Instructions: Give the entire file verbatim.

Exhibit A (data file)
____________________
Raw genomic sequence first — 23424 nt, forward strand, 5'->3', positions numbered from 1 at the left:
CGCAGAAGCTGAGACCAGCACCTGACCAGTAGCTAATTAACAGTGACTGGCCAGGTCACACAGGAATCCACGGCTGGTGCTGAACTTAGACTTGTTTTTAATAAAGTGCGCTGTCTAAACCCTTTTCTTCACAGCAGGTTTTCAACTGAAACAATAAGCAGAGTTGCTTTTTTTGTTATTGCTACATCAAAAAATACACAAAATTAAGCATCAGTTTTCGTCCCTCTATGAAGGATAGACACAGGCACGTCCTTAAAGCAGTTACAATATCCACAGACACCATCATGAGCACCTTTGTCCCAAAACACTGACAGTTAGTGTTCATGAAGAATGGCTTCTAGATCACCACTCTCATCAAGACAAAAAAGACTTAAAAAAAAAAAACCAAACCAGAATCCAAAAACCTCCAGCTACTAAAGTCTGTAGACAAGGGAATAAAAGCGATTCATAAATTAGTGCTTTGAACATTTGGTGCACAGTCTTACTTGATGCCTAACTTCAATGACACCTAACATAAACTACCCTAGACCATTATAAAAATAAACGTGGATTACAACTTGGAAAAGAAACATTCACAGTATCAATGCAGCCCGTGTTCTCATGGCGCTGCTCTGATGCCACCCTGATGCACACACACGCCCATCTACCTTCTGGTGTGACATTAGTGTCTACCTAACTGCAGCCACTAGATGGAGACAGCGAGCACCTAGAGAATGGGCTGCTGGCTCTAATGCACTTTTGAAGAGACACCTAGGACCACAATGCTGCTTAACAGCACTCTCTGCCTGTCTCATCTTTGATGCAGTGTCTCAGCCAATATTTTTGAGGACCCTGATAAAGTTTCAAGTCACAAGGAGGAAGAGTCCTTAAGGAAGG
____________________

Raw genomic sequence first — 23424 nt, forward strand, 5'->3', positions numbered from 1 at the left:
CGCAGAAGCTGAGACCAGCACCTGACCAGTAGCTAATTAACAGTGACTGGCCAGGTCACACAGGAATCCACGGCTGGTGCTGAACTTAGACTTGTTTTTAATAAAGTGCGCTGTCTAAACCCTTTTCTTCACAGCAGGTTTTCAACTGAAACAATAAGCAGAGTTGCTTTTTTTGTTATTGCTACATCAAAAAATACACAAAATTAAGCATCAGTTTTCGTCCCTCTATGAAGGATAGACACAGGCACGTCCTTAAAGCAGTTACAATATCCACAGACACCATCATGAGCACCTTTGTCCCAAAACACTGACAGTTAGTGTTCATGAAGAATGGCTTCTAGATCACCACTCTCATCAAGACAAAAAAGACTTAAAAAAAAAAAACCAAACCAGAATCCAAAAACCTCCAGCTACTAAAGTCTGTAGACAAGGGAATAAAAGCGATTCATAAATTAGTGCTTTGAACATTTGGTGCACAGTCTTACTTGATGCCTAACTTCAATGACACCTAACATAAACTACCCTAGACCATTATAAAAATAAACGTGGATTACAACTTGGAAAAGAAACATTCACAGTATCAATGCAGCCCGTGTTCTCATGGCGCTGCTCTGATGCCACCCTGATGCACACACACGCCCATCTACCTTCTGGTGTGACATTAGTGTCTACCTAACTGCAGCCACTAGATGGAGACAGCGAGCACCTAGAGAATGGGCTGCTGGCTCTAATGCACTTTTGAAGAGACACCTAGGACCACAATGCTGCTTAACAGCACTCTCTGCCTGTCTCATCTTTGATGCAGTGTCTCAGCCAATATTTTTGAGGACCCTGATAAAGTTTCAAGTCACAAGGAGGAAGAGTCCTTAAGGAAGG